Magazine article Geographical

Once Were Warriors: Once Every Decade or So, the Siria Maasai Clan Meets to Perform the Eunoto Ceremony, Which Marks the End of Its Young Men's Time as Warriors and Sets Them on the Path to Becoming Clan Elders. Patrick Cunningham Witnesses the Elaborate Preparations

Magazine article Geographical

Once Were Warriors: Once Every Decade or So, the Siria Maasai Clan Meets to Perform the Eunoto Ceremony, Which Marks the End of Its Young Men's Time as Warriors and Sets Them on the Path to Becoming Clan Elders. Patrick Cunningham Witnesses the Elaborate Preparations

Article excerpt

Gazing out across the sparsely treed plain below them, the four young Maasai stand proudly upright. They talk, quietly but animatedly, about the ceremony that is about to unfold. Soon, they and their fellow moran--young warriors--will leave youth behind and make the transition to adulthood.

Below, the Siria Maasai clan is gathering for the eunoto, a centuries-old rite of passage that takes place only once every five to ten years. The families have come together from miles around, setting up a temporary village, the manyatta. Built in a 100-metre circle, the low houses will accommodate the families of the graduating moran for two weeks or more. Their cattle, the measure of wealth and status, form a crucial part of proceedings.

The four moran turn from the view and begin to walk back towards the village. On the way, they're distracted by a small herd of deer. Following them into the undergrowth, one moran suddenly makes a sucking noise through the characteristic gap in his bottom teeth. "Hey, look," he says. "See here, this is elephant spoor. It's fresh; elephants were here last night."

They walk on, talking and occasionally breaking out in gales of easy laughter. On arrival at the manyatta, they are greeted by a busy scene; people come and go, groups of men sit, deep in discussion, as women add the finishing touches to the mud-and-cattle-dung walls and roofs of the houses. The laibon (wise men) are finalising the manyatta's layout, making sure that each of the five family groups has built its houses within the allocated part of the circle.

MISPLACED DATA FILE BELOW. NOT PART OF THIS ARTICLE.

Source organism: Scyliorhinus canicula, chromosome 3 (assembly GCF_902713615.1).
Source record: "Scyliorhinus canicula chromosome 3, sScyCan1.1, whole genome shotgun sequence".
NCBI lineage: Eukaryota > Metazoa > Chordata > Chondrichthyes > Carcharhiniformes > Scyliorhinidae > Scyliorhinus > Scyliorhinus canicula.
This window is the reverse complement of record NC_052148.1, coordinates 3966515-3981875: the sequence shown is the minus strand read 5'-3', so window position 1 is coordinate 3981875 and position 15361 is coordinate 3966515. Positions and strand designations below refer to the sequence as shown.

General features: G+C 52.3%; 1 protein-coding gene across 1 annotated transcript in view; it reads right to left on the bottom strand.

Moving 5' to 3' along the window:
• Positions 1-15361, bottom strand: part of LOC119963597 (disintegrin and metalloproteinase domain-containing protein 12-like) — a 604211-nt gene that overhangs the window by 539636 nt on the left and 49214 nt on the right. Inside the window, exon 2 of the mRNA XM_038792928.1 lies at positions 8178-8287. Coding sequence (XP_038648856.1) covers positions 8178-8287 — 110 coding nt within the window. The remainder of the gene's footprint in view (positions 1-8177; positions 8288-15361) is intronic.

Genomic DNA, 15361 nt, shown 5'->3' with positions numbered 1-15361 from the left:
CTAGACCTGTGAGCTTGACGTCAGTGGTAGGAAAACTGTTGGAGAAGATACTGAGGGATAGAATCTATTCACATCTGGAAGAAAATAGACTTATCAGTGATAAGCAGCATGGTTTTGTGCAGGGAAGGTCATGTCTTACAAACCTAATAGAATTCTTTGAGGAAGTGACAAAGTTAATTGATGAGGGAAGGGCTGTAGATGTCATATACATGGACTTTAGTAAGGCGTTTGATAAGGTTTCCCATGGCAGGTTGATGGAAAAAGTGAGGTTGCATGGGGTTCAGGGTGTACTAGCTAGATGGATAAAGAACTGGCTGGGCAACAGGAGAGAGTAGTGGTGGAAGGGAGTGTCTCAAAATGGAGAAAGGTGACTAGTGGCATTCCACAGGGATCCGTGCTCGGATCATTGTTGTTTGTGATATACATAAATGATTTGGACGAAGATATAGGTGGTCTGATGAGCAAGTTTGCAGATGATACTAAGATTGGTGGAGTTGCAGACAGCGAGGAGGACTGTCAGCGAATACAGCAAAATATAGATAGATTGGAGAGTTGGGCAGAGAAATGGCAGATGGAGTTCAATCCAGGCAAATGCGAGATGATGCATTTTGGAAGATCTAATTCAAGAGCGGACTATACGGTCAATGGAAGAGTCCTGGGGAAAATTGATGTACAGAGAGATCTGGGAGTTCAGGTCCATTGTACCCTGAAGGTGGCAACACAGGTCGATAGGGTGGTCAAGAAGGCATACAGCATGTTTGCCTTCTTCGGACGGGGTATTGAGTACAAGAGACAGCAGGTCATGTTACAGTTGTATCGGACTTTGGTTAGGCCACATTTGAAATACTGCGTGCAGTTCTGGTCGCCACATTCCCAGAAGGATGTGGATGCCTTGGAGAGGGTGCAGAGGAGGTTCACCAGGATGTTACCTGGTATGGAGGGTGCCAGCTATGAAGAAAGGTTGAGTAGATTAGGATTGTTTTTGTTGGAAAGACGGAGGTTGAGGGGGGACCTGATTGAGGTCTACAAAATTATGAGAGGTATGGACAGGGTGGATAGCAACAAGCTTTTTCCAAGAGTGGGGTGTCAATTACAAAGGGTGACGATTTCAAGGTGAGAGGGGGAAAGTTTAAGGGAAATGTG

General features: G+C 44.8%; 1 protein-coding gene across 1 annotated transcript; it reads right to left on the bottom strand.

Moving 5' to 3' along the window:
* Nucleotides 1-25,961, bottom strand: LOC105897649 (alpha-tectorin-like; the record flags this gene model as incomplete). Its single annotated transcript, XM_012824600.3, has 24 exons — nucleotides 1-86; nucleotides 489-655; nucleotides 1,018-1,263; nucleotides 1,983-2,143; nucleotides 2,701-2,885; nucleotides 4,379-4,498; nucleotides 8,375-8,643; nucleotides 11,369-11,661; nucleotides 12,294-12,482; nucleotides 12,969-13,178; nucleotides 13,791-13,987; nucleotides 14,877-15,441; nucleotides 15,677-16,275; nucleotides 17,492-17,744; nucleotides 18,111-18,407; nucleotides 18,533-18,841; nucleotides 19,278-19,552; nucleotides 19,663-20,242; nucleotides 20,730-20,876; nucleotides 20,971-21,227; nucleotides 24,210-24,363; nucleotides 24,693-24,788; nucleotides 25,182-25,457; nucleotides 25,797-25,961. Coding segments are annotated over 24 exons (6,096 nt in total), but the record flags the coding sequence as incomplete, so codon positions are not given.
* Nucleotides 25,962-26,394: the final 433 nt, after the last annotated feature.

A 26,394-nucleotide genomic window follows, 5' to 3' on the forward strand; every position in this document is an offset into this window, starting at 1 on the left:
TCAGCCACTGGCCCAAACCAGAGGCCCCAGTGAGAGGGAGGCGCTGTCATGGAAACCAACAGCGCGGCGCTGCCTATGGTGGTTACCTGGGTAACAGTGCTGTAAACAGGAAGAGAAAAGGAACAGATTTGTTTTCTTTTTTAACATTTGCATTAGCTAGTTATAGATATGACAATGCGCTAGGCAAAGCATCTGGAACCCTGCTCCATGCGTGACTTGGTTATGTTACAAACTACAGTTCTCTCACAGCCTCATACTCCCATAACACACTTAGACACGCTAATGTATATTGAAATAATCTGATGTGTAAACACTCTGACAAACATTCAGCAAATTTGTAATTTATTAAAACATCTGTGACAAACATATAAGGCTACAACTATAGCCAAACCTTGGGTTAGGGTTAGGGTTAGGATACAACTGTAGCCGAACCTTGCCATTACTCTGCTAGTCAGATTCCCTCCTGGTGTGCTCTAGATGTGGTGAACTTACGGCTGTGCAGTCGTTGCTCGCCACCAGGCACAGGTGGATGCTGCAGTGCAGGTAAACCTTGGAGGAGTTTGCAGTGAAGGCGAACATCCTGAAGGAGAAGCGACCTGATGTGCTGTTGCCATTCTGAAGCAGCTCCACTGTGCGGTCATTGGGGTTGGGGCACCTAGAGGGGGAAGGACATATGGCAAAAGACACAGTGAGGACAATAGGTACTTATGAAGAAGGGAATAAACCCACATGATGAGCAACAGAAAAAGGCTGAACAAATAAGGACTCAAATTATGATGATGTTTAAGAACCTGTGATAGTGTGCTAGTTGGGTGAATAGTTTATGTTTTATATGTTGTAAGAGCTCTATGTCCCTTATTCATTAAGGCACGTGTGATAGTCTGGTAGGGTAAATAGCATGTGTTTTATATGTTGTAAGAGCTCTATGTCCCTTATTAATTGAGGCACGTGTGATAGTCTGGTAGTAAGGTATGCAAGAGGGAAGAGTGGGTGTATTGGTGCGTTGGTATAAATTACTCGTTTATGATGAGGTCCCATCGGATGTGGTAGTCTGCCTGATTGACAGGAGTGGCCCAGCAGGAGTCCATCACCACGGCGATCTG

The Magic House

Later, the women assemble in the centre of the manyatta to build the Magic House. They have been gathered by the laibon, who now harangue them, singling out several deemed unworthy to take part, mostly because they were believed to have indulged in sexual relations last night. Light-hearted banter ensues but, eventually, the women set to work. Each contributes a carefully selected and prepared stick from a special type of tree.

Working together, they deftly weave walls of bark strips around a central pole erected by the leaders of the moran. The tallest and most agile of the moran then add the roof structure, which is finished using a mixture of cattle dung and moss by several teenage girls.

When complete, the Magic House becomes the focus of the eunoto, where the laibon impart vital knowledge to the graduating moran. It will also be the central point for races and the location of the ensuing ceremonial activities.

A 'sacred fire' is set inside the house, to be tended continuously throughout the eunoto, and later, the women will prepare the sacrificial ground outside the house with mead, milk and sacred herbs.

Families have been arriving for several days. Small groups slip into the manyatta almost unnoticed, while larger groups of up to 100 burst onto the scene with a fanfare of dancing and chanting, precipitating a cacophony of cheerful greetings that reconfirm family bonds. Each new arrival brings gifts: cattle and food, mead and home-brewed maize beer. Some groups have travelled on foot for two or three days, but all arrive excited and brimming with energy, ready to pitch in with the preparations.

As the numbers at the manyatta grow, the competitive traits of the moran become apparent. Small groups suddenly begin the typical ipid jumping dance for which the Maasai are famous. Lithe young men jump vertically in the air, two at a time, their long, red ochre-caked hair flying. They achieve almost inconceivable heights, as though springing from a trampoline rather than the hard ground.

As the frenzy of jumping grows, more and more moran join the groups until, just as suddenly as it had started, the dance stops and the group melts away, peeling off to chat to the gloriously decorative groups of giggling girls that invariably collect to admire the dancing.

The moran are also frequently called upon to take part in a race. …

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